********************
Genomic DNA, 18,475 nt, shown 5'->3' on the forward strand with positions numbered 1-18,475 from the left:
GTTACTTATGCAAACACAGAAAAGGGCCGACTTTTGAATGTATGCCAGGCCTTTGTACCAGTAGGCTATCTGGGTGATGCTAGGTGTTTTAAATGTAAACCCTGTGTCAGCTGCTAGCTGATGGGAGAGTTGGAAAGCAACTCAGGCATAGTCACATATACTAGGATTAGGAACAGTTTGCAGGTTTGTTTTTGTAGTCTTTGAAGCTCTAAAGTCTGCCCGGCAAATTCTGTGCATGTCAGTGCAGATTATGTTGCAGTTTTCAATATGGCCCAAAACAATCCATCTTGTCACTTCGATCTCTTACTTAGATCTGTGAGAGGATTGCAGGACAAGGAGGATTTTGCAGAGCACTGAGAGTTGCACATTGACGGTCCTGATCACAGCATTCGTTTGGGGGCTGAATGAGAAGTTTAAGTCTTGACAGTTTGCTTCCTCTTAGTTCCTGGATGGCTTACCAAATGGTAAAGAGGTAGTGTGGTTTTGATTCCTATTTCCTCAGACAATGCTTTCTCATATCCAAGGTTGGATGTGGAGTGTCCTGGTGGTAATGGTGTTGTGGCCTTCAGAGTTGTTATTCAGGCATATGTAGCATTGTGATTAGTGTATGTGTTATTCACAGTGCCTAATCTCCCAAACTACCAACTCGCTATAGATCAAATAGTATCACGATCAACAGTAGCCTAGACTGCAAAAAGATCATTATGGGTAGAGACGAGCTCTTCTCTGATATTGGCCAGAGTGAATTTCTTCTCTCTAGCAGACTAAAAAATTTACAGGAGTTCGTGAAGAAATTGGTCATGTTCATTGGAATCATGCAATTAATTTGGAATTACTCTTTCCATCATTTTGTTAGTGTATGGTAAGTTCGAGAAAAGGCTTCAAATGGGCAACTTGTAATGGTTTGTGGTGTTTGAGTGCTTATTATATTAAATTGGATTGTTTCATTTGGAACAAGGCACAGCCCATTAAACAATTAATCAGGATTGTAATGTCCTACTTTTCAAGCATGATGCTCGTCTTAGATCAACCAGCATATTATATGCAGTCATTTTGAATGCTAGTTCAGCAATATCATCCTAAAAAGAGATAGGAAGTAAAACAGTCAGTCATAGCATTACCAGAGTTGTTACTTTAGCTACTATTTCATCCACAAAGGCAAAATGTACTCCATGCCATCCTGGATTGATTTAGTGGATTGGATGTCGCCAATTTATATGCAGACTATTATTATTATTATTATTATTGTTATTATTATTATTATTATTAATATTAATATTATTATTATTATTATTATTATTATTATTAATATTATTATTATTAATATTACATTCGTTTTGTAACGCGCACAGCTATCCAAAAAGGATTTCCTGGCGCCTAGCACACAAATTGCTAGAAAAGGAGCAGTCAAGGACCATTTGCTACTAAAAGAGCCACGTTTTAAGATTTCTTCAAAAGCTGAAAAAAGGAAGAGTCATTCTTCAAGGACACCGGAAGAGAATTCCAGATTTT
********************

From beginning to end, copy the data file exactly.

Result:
Genomic DNA, 18,475 nt, shown 5'->3' on the forward strand with positions numbered 1-18,475 from the left:
GTTACTTATGCAAACACAGAAAAGGGCCGACTTTTGAATGTATGCCAGGCCTTTGTACCAGTAGGCTATCTGGGTGATGCTAGGTGTTTTAAATGTAAACCCTGTGTCAGCTGCTAGCTGATGGGAGAGTTGGAAAGCAACTCAGGCATAGTCACATATACTAGGATTAGGAACAGTTTGCAGGTTTGTTTTTGTAGTCTTTGAAGCTCTAAAGTCTGCCCGGCAAATTCTGTGCATGTCAGTGCAGATTATGTTGCAGTTTTCAATATGGCCCAAAACAATCCATCTTGTCACTTCGATCTCTTACTTAGATCTGTGAGAGGATTGCAGGACAAGGAGGATTTTGCAGAGCACTGAGAGTTGCACATTGACGGTCCTGATCACAGCATTCGTTTGGGGGCTGAATGAGAAGTTTAAGTCTTGACAGTTTGCTTCCTCTTAGTTCCTGGATGGCTTACCAAATGGTAAAGAGGTAGTGTGGTTTTGATTCCTATTTCCTCAGACAATGCTTTCTCATATCCAAGGTTGGATGTGGAGTGTCCTGGTGGTAATGGTGTTGTGGCCTTCAGAGTTGTTATTCAGGCATATGTAGCATTGTGATTAGTGTATGTGTTATTCACAGTGCCTAATCTCCCAAACTACCAACTCGCTATAGATCAAATAGTATCACGATCAACAGTAGCCTAGACTGCAAAAAGATCATTATGGGTAGAGACGAGCTCTTCTCTGATATTGGCCAGAGTGAATTTCTTCTCTCTAGCAGACTAAAAAATTTACAGGAGTTCGTGAAGAAATTGGTCATGTTCATTGGAATCATGCAATTAATTTGGAATTACTCTTTCCATCATTTTGTTAGTGTATGGTAAGTTCGAGAAAAGGCTTCAAATGGGCAACTTGTAATGGTTTGTGGTGTTTGAGTGCTTATTATATTAAATTGGATTGTTTCATTTGGAACAAGGCACAGCCCATTAAACAATTAATCAGGATTGTAATGTCCTACTTTTCAAGCATGATGCTCGTCTTAGATCAACCAGCATATTATATGCAGTCATTTTGAATGCTAGTTCAGCAATATCATCCTAAAAAGAGATAGGAAGTAAAACAGTCAGTCATAGCATTACCAGAGTTGTTACTTTAGCTACTATTTCATCCACAAAGGCAAAATGTACTCCATGCCATCCTGGATTGATTTAGTGGATTGGATGTCGCCAATTTATATGCAGACTATTATTATTATTATTATTATTGTTATTATTATTATTATTATTAATATTAATATTATTATTATTATTATTATTATTATTATTAATATTATTATTATTAATATTACATTCGTTTTGTAACGCGCACAGCTATCCAAAAAGGATTTCCTGGCGCCTAGCACACAAATTGCTAGAAAAGGAGCAGTCAAGGACCATTTGCTACTAAAAGAGCCACGTTTTAAGATTTCTTCAAAAGCTGAAAAAAGGAAGAGTCATTCTTCAAGGACACCGGAAGAGAATTCCAGATTTT